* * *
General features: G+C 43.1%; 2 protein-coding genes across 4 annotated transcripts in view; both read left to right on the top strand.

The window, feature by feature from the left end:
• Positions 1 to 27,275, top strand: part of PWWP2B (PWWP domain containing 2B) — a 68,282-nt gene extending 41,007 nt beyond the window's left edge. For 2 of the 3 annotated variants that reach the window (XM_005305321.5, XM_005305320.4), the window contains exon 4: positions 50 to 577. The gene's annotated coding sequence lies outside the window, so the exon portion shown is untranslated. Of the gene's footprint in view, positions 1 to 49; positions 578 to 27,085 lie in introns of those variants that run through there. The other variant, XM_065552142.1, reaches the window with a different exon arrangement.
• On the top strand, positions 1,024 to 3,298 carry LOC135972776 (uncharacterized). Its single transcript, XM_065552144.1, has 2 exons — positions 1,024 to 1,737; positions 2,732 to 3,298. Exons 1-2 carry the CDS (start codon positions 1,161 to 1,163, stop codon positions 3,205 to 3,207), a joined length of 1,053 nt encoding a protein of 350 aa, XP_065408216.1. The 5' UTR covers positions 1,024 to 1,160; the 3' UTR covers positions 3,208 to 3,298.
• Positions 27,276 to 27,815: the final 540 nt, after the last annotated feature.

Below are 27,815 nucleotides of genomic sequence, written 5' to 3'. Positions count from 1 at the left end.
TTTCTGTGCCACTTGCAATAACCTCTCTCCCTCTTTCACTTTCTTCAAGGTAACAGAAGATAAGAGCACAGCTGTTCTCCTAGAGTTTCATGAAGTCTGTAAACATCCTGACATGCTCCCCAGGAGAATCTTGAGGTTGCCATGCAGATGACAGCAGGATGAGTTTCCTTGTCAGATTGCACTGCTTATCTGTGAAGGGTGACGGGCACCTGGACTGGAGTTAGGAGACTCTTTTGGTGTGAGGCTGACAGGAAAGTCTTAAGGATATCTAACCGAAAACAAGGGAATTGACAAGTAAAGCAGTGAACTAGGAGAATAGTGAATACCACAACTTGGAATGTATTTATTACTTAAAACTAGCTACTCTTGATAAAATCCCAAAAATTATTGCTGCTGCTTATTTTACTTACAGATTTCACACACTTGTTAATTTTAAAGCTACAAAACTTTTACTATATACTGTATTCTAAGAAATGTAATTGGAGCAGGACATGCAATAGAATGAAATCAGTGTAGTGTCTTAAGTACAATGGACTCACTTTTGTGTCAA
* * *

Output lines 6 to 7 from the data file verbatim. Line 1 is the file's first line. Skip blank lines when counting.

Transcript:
Below are 27,815 nucleotides of genomic sequence, written 5' to 3'. Positions count from 1 at the left end.
TTTCTGTGCCACTTGCAATAACCTCTCTCCCTCTTTCACTTTCTTCAAGGTAACAGAAGATAAGAGCACAGCTGTTCTCCTAGAGTTTCATGAAGTCTGTAAACATCCTGACATGCTCCCCAGGAGAATCTTGAGGTTGCCATGCAGATGACAGCAGGATGAGTTTCCTTGTCAGATTGCACTGCTTATCTGTGAAGGGTGACGGGCACCTGGACTGGAGTTAGGAGACTCTTTTGGTGTGAGGCTGACAGGAAAGTCTTAAGGATATCTAACCGAAAACAAGGGAATTGACAAGTAAAGCAGTGAACTAGGAGAATAGTGAATACCACAACTTGGAATGTATTTATTACTTAAAACTAGCTACTCTTGATAAAATCCCAAAAATTATTGCTGCTGCTTATTTTACTTACAGATTTCACACACTTGTTAATTTTAAAGCTACAAAACTTTTACTATATACTGTATTCTAAGAAATGTAATTGGAGCAGGACATGCAATAGAATGAAATCAGTGTAGTGTCTTAAGTACAATGGACTCACTTTTGTGTCAA